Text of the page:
Last year, we looked at the Livio Radio and praised it for its easy access to thousands of Internet radio stations, Wi-Fi security compatibilities, Pandora playback, and connectivity options. One year later, Livio has released The NPR Radio, a device that remains mostly the same as last year, but replaces Pandora with an NPR-focused content-delivery system.
This is the first Wi-Fi radio we've tested that is designed around the NPR network, offering access to more than 800 NPR stations as well as specific programs, podcasts, and other content. The radio's gorgeous design is outstanding for the price; it's easy to use and you won't find anything that looks this good until you spend about twice as much. Its competitors will better serve audiophiles and feature-junkies, but the NPR Radio by Livio hits the sweet spot for those NPR junkies looking for a simple, great-looking way to add National Public Radio to a bedroom, kitchen, or living room.
The overall design ethos is a mix between Apple and , and even though we're not generally fans of the Apple whitewash look, the NPR Radio pulls it off. The cabinet is made of thick, black textured plastic that gives it a quality feel and doesn't smudge. The front panel is off-white and accented by a layer of clear plastic that gives it a classy glass-like look. The single speaker is behind a black grille and a blue LCD screen with playback controls underneath it dominates the right half. The only element that doesn't quite have that high-end feel is the loose-feeling plastic menu-volume knob, but that's our only nitpick on an otherwise outstanding design.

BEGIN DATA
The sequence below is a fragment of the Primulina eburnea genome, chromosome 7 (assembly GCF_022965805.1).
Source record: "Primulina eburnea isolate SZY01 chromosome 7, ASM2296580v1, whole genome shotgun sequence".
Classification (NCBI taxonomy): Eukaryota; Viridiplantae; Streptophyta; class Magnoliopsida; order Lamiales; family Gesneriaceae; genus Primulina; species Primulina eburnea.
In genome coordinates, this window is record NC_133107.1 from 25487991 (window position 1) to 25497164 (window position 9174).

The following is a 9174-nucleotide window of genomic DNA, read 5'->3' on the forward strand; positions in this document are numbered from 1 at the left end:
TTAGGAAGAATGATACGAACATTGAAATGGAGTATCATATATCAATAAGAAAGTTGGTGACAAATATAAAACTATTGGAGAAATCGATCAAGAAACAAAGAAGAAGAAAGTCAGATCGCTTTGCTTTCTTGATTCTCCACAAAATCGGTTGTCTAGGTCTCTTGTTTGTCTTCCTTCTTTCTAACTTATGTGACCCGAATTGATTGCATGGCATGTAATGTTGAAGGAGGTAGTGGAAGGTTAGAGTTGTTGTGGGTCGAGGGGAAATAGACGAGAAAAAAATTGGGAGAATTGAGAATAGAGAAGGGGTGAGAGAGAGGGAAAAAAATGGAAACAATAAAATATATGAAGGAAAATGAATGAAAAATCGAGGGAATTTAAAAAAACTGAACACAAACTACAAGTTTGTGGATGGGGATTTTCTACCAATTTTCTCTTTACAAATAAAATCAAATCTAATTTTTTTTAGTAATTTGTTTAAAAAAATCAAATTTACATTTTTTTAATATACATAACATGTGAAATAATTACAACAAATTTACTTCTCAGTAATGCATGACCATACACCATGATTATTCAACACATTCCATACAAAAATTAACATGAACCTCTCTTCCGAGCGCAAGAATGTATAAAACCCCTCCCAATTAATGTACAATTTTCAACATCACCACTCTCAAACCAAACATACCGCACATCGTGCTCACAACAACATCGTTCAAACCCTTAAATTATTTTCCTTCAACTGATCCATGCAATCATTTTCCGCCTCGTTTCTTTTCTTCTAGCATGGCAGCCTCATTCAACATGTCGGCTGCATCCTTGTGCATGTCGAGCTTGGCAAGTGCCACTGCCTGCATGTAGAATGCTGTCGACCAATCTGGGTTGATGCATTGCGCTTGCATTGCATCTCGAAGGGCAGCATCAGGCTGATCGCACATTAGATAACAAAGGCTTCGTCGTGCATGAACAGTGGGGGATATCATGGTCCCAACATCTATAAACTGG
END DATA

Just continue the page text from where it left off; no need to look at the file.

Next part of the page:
The Livio Radio's main function is to play NPR radio stations and content. Its main menu gives you access to NPR stations around the country (by region), specific NPR content, podcasts, and the capability to search through the enormous library of media. We really liked the capability to jump to specific sections in a program. For example, choosing "All Things Considered" lets you listen to the entire program, skip to a certain segment, or jump to a spot in the timeline. Better yet, these segments are labeled by chapter, so there is no guessing involved.
For most NPR programs, you have the capability to listen to about two weeks' worth of past content; anything beyond that isn't directly accessible from the radio. You can customize your own NPR menu by adding certain items from the network to your "favorites," which is then just a button click away from the radio or remote control.